Confirmation hearings for Judge Amy Coney Barrett, President Donald Trump’s latest U.S. Supreme Court nominee, will begin Oct. 12, with Senate Republicans planning to vote her out of committee and onto the Senate floor before the Nov. 3 election.
U.S. Sen. Lindsey Graham, the South Carolina Republican who chairs the Senate Judiciary Committee, told Fox News on Sunday “more than half of the Supreme Court justices who have had hearings were done within 16 days or less, so we’ll start on Oct. 12.”
The GOP’s plan maps out 16 days between a nomination and a hearing.
On Saturday, Trump announced Barrett as his U.S. Supreme Court pick to replace the late Justice Ruth Bader Ginsburg.
Ginsburg died Sept. 18 at age 87 after a long battle with pancreatic cancer. Her death left a vacancy on the nation’s highest court and has set off another fierce political battle with only weeks before Americans reelect Trump to another term or replace him with Democratic White House nominee Joe Biden.
Biden and his fellow Democrats have been protesting GOP efforts to replace Ginsburg so close to the November presidential election, saying voters should speak first on Election Day, and the winner of the White House should fill the vacancy. No court nominee in U.S. history has been considered so close to a presidential election.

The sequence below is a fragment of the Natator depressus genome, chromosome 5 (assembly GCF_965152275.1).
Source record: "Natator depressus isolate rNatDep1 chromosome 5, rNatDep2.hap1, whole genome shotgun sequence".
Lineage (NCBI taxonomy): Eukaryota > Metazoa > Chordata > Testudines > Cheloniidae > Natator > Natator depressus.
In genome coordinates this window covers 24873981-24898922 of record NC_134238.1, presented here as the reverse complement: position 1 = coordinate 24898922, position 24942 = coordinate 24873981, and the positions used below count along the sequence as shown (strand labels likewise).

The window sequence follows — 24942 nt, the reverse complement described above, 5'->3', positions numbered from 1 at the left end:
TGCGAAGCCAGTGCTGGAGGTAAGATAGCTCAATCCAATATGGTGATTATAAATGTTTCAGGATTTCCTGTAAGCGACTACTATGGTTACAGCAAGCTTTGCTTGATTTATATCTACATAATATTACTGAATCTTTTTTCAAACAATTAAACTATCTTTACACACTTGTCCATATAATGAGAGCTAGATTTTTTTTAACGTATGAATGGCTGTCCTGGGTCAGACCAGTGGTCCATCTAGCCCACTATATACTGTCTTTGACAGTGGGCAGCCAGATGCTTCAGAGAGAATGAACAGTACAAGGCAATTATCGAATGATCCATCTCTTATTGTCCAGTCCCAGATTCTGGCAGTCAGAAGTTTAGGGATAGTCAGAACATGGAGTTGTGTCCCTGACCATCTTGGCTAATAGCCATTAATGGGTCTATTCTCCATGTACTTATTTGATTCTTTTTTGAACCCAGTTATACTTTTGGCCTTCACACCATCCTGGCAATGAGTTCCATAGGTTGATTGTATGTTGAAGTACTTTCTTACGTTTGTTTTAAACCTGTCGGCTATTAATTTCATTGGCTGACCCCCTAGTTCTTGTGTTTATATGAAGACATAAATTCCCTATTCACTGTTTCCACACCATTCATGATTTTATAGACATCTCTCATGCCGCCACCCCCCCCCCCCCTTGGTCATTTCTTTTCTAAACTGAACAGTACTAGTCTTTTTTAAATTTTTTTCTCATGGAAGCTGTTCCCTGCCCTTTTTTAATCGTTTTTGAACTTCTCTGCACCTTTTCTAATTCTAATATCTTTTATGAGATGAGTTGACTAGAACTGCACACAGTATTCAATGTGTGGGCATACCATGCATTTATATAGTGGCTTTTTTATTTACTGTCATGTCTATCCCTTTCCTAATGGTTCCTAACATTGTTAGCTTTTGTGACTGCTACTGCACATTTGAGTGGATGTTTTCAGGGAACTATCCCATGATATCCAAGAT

Democrats also are accusing Republicans of hypocrisy, after the GOP-led Senate refused to hold confirmation hearings for Merrick Garland in 2016. Then-President Barack Obama nominated Garland to replace the late Antonin Scalia, but the Senate refused to hold confirmation hearings until after the November presidential election.
On Monday, the Democratic National Committee launched an ad in Georgia accusing Trump of rushing the nomination to end health care protections for people with preexisting conditions.
The ad features a woman named Samantha, who says that she, her husband and her young daughter all have preexisting health conditions and have all had COVID-19 since the pandemic arrived in the U.S. in March.
On Sunday, Biden also tied Barrett’s nomination to the future of health care.
“(Republicans) see an opportunity to overturn the Affordable Care Act on their way out the door,” Biden said in remarks in Delaware. “The Trump administration is asking the Supreme Court right now, as I speak, to eliminate the entire Affordable Care Act.”
The Associated Press contributed to this report.
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